Jezibaba in RUSALKA

San Francisco Opera

“Mezzo-soprano Jamie Barton, as Jezibaba, combined spiteful black magic with a tinge of grandmotherly compassion in a performance whose vocal shadings supported all that dramatic complexity.”

–Joshua Kosman, San Francisco Chronicle

“The witch Jezibaba is voiced by Jamie Barton, who again proves to be the most-valuable player in just about every performance she steps into…a remarkable rendition.”

–Brian Holt, Out West Arts

“Jamie Barton made Jezibaba into a fascinatingly ambiguous and enjoyable sorceress. Accompanied by a retinue of menacing crows, she mingled the demonic with touches of twisted humor…”
–Thomas May, Musical America

“Act I scenes blossomed with spectacular singing from Sigmundsson and the American mezzo-soprano Jamie Barton as the witch, Ježibaba. Both of them embraced the comedic potential of their roles, without losing an ounce of the story’s dramatic tension. In brewing the potion that would make Rusalka human, Barton — clothed like a Victorian street denizen — at one point tossed a dead cat and a few weeds from her hat into the kettle with abandon. But when she voiced a spell to leave Rusalka with a silent tongue, she approached the intensity of Ortrud’s curse from Lohengrin.”
–Harvey Steiman, Seen and Heard International

“This production deftly adds humor to the drama in the gloomy, misty forest. Barton takes malicious delight in her evil ways, with her cohort of three loose-limbed ravens in fraying frock coats. (You can envision her as Mrs. Lovett in ‘Sweeney Todd.’)”

–Pamela Feinsilber, Theatrius

“Jamie Barton clearly had a great time portraying the witch Jezibaba. She played around with so many different shading and voice colors in the role, and her interaction with the three crow sidekicks was excellent. However, unlike Ursula in Disney’s The Little Mermaid, who was pure evil, her Jezibaba was capable to show compassion, particularly in Act three when she offered a solution, making her interpretation a well-round one.”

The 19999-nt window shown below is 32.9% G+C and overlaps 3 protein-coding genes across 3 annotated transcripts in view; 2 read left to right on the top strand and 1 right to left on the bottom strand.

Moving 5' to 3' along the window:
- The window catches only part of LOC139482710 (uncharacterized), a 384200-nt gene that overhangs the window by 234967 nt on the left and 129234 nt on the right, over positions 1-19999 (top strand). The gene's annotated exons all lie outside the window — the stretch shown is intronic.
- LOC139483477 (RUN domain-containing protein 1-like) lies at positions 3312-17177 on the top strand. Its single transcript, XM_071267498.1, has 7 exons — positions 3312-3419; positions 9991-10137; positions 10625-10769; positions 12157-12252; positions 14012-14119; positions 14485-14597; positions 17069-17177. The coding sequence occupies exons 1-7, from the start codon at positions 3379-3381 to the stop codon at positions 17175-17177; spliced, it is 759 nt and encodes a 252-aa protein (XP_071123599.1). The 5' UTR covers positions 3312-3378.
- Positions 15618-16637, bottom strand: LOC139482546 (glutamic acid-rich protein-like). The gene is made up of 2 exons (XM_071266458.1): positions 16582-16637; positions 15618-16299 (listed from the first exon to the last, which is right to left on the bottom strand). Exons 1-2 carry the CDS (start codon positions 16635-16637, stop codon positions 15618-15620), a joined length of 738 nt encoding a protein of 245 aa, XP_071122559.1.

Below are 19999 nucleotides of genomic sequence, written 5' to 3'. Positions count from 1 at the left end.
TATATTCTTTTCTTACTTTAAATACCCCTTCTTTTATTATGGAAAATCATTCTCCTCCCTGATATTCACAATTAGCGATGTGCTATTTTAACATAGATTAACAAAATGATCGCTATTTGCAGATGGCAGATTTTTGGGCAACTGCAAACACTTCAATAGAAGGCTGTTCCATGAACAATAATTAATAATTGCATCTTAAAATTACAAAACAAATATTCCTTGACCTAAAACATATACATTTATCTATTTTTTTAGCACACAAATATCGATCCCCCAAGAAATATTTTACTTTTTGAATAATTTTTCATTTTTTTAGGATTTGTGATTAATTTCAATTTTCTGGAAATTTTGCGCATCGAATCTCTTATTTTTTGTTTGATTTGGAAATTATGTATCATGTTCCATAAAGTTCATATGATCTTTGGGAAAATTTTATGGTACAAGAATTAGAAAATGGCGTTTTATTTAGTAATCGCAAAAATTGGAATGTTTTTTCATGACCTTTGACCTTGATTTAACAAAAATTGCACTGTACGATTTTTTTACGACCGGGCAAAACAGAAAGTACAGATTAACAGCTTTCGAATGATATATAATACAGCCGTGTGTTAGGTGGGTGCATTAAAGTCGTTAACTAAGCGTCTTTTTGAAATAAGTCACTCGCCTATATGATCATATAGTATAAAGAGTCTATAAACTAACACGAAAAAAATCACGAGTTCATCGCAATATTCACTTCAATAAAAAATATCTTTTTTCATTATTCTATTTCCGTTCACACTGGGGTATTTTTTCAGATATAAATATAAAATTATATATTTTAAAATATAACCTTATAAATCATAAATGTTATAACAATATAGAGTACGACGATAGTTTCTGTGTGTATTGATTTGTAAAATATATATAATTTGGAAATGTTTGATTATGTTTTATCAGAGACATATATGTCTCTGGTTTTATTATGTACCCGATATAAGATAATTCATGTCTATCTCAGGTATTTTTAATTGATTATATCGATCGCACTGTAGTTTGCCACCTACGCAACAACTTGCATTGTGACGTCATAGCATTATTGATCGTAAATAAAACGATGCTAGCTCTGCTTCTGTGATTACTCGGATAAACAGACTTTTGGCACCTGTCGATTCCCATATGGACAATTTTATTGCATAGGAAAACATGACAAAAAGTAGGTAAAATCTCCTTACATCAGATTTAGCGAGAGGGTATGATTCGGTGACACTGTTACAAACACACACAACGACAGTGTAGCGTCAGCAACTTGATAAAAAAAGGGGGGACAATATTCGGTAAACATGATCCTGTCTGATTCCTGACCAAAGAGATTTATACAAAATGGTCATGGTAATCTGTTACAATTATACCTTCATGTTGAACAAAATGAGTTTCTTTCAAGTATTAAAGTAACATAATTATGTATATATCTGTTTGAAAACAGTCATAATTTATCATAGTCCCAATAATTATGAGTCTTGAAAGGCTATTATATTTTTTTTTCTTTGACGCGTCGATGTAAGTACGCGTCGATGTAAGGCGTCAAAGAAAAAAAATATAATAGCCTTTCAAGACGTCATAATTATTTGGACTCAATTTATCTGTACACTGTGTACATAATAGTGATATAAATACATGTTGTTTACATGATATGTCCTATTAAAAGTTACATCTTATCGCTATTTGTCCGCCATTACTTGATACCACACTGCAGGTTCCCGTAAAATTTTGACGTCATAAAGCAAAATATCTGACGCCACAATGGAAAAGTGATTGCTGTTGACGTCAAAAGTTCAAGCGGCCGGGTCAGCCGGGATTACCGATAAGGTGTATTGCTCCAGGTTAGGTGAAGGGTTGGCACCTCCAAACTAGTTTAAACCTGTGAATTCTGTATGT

–Michael Anthonio, Parterre Box

“Surrounded by her fine trio of sinister flapping and pecking crows, American mezzo-soprano Jamie Barton has no trouble combining a smug and menacing Ježibaba with mountains of smouldering vocal contortions as a seemingly embattled protector of nature.”

–Paul Selar, OperaChaser

“Georgia mezzo-soprano brought her rich mezzo to the magical being Jezibaba, who, through the dreams of human beings, is able to interact with their world. Barton’s portrait as Jezibaba was extraordinary.”

–William Burnett, Opera Warhorses

“Another veteran of those Met performances was the witch of Jamie Barton. In her case, there is no equivocation and you have to surrender to a really splendid interpretation. She combines a rich and dusky voice with an excellent technique that enables her to also emit some penetrating high notes. Theatrically she is in her element and revels in the almost caricaturish malice of the character, with an interpretation that knows how to combine touches of comic relief with the coldest and most terrible moments of the work.”
–David Yllanes Mosquera, Codalario

“As the witch Jezibaba, the dynamic mezzo-soprano Jamie Barton cast a spell… Barton vocally soared and was spellbinding in her spooky aria “Cury mury fuk.”

–James Ambroff-Tahan, San Francisco Examiner

“In the role of Jezibaba, the forest sorceress, mezzo-soprano Jamie Barton was outstanding.”
–James Roy MacBean, Berkeley Daily Planet

“Mezzo-soprano Jamie Barton is wonderfully menacing as the witch, attended by three black crows.”

–Truman C. Wang, Classical Voice

“The witch Jezibaba who transforms Rusalka into human form was sung by mezzo Jamie Barton with exaggerated grotesque sophistication.”
–Michael Milenski, Opera Today

“Like Midas, mezzo-soprano Jamie Barton can turn every role she touches into gold. Tinged with humor and compassion, her Ježibaba is unforgettable.”

–Edward Sava-Segal, Bachtrack

“As fairy tale (or comic book) witch Jezibaba, mezzo-soprano Jamie Barton added another strong portrait to her growing repertoire at SFO. She cannot disguise her rich voice, even under a disfiguring costume. She added many witty touches of her own. Watching her stuff a kitty cat into a cauldron as she prepared a potion to give Rusalka human form was laugh-out-loud funny.”
–Philip Campbell, Bay Area Reporter

“Sung and played with cackling, cauterizing sarcasm by mezzo Jamie Barton, the witch grants Rusalka her wish. The results are predictably, painfully tragic… Everything has amplitude and authority.”

–Steven Winn, San Francisco Classical Voice